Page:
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Crisamicin A   

22 June 2008 32,010 views 70 Comments

Wang, Yang, Li, Gao, Tang, Dai, Wang. Org. Lett., 2008, ASAP. DOI: 10.1021/ol800977n. Article PDF Supporting Information ResearchBlogging.org

Another top paper in from somewhere in China (there’s quite a few insitutions mentioned… and I got lost yet again trying to find a homepage… help?), this is certainly a different class of natural product, and one with quite a biological clout.  To quote the paper, we’re talking about ‘activity against B16 murine melanoma cells, the herpes simplex, and vesicular stomatitis viruses’ – a pretty diverse CV.  Hopefully you’ve all notice one intriguing structural feature – C2 symmertry.  Generally there are two ways to take advantage of that facet: two directional synthesis, or dimerisation.  In this case, the symmetry was centred on a biaryl linkage, so they made the more logical dimerisation disconnection.  Retro:

So with the molecule bisected, the two main transformations to be considered were a Diels-Alder to build the 1,4-naphthoquinone, and an impressive bit of Pd-juggling to build the 6,5-fused pyran system.  On with the forward:

Now that’s what I like!  I’ve always had a thing about lactonisations (I think you know why) – and that’s some pretty hot stuff.  It’s quite a witch’s brew, though, so let’s look at the ingredients and rationale.  Perhaps the most important additive was that of a thiourea ligand; normally, sulfur ligands eat Pd catalysts for breakfast, but in this case it was required to mediate the Lewis acidity of palladium acetate.  This stemmed from a concern that by itself, the Pd(OAc)2 would chew-up the benzylic ether.

The copper chloride is there to aid catalytic turn-over of the palladium (used as 10 mol%), but in their screening, presented a complication, as the free chloride had an annoying habit of attacking the pi-allyl palladium complex.  This is where the propylene oxide steps in; five equivalents were sacrificed to mop-up the chloride. Finally, the ammonium acetate was there for the carbonylation step – I quote ‘Our earlier work suggested acetates to be a beneficial additive in the Pd-catalyzed carbonylations’.  In effect, it seems to boost the d.r. of the ring fusion to completely cis-, rising from a 6.5:1 d.r. in it’s absence.  Excellent stuff.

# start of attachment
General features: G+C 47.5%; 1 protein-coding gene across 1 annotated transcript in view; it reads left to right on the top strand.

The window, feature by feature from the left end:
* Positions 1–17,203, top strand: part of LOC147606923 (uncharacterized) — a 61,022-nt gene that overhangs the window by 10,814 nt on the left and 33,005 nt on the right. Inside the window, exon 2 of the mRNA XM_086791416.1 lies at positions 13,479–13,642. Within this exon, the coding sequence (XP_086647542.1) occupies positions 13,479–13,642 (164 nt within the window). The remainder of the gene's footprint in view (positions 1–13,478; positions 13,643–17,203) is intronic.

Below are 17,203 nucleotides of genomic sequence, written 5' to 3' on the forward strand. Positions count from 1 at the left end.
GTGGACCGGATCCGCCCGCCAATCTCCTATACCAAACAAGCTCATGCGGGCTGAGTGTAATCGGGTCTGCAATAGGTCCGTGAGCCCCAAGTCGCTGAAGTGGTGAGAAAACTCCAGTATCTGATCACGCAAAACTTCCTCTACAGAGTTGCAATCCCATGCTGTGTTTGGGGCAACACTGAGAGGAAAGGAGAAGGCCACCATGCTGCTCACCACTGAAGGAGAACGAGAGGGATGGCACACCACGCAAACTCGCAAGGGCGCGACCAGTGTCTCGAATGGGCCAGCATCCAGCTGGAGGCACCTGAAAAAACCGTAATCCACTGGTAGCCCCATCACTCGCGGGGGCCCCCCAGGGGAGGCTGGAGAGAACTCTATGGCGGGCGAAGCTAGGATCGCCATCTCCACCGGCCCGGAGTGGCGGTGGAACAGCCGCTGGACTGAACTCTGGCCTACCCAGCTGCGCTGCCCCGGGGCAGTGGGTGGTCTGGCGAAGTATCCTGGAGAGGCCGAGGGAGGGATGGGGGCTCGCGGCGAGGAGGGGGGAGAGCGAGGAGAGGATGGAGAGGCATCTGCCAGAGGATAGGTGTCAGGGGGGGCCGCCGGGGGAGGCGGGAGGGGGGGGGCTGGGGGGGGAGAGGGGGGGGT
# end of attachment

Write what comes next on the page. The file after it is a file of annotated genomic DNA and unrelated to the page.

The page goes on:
After doing a rather nice Diels Alder / oxidation sequence to provide the naphthoquinone core, a triflation and Pd-mediated borylation provided the substrate for the dimerisation.  Again with the sulfur ligands!  However, this bad-boy wasn’t developed in-house – rather it’s the work of one Kristin Bowman-James.  (Or at least the authors reckon it is, but it’s not actually in the cited paper…)  The yield for the dimerisation is great, but a little confusing – y’see the authors claim that it’s an ’87% yield over two steps’, but the previous step also has a yield attached to is – 76%.  This kills the maths (so to speak) – what gives?!  (The SI also states 87% over two steps and excises any mention of a yield for the borylation)

Anyway, dodgy maths aside, this is a cracking synthesis demonstrating exquisite control of those Pd atoms.


Li, Z., Gao, Y., Tang, Y., Dai, M., Wang, G., Wang, Z., Yang, Z. (2008). Total Synthesis of Crisamicin A. Organic Letters DOI: 10.1021/ol800977n

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70 Comments

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  • TWYI says:

    Pretty amazing that no referee picked up on the total basence of any NOe data. It may or may not have helped but they surely must have irradiated the aromatic OMe.

  • PKR says:

    I also read the paper from Kraus. The two diene is so different from each other. Yes, when you just consider the electronic effect, they should give the same result in the DA reaction. This is why I don’t believe the electronic effect dominate this reaction. However, from the view of steric effect, they are quite different, especially when you think the DA reaction occured in an endo fashion (the explaination in Kraus paper). In the endo DA, you should consider the interaction between the diene and the pyran and the lactone moiety. With the diene in Kraus paper, the endo DA is reasonable, since the TMSO is on the 1-position. In this work, the endo DA is almost impossible, since there is always steric hindrance between the diene and methyl or the lactone (from top or below). So, although the dienophile is quite similar, with different diene, the DA occured by different fashion to give different result, no surprise.